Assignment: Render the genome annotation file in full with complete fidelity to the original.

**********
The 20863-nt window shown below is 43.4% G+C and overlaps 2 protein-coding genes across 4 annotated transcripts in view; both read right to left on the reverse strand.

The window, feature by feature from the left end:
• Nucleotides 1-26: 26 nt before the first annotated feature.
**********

The 20863-nt window shown below is 43.4% G+C and overlaps 2 protein-coding genes across 4 annotated transcripts in view; both read right to left on the reverse strand.

The window, feature by feature from the left end:
• Nucleotides 1-26: 26 nt before the first annotated feature.